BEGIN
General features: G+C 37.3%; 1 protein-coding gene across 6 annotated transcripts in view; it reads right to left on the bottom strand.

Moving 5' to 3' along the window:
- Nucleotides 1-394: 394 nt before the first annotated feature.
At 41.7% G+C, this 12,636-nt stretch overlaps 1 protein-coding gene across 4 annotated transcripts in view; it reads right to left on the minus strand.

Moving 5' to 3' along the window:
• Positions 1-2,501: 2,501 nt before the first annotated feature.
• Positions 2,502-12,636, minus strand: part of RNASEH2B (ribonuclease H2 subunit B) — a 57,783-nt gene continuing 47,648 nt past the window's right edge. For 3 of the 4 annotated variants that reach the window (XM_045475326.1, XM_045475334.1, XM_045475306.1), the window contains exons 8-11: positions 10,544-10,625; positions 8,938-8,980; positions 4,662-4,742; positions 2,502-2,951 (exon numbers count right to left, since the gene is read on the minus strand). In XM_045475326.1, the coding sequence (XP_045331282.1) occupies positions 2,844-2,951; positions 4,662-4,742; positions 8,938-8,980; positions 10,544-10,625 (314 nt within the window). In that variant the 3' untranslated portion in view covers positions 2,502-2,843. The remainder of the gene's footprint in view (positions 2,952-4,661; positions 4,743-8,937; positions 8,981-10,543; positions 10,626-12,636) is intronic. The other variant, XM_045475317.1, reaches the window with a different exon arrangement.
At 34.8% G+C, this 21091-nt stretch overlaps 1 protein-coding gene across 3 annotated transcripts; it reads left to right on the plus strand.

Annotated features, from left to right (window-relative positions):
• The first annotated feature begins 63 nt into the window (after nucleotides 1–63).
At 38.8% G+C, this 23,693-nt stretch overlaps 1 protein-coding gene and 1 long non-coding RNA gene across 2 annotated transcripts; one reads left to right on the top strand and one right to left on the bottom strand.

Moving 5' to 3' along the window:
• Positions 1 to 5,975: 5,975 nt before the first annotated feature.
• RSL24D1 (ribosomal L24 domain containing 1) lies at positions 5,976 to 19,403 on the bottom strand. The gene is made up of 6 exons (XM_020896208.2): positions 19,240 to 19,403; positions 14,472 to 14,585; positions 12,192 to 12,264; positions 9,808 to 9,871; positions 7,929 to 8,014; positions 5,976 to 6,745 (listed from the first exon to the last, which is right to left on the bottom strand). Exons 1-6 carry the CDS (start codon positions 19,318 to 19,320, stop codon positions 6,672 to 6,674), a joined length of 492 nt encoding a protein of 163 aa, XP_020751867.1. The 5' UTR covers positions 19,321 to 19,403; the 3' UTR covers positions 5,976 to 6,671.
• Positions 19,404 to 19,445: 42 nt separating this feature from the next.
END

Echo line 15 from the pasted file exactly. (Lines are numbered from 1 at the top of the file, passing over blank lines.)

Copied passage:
• Positions 19,404 to 19,445: 42 nt separating this feature from the next.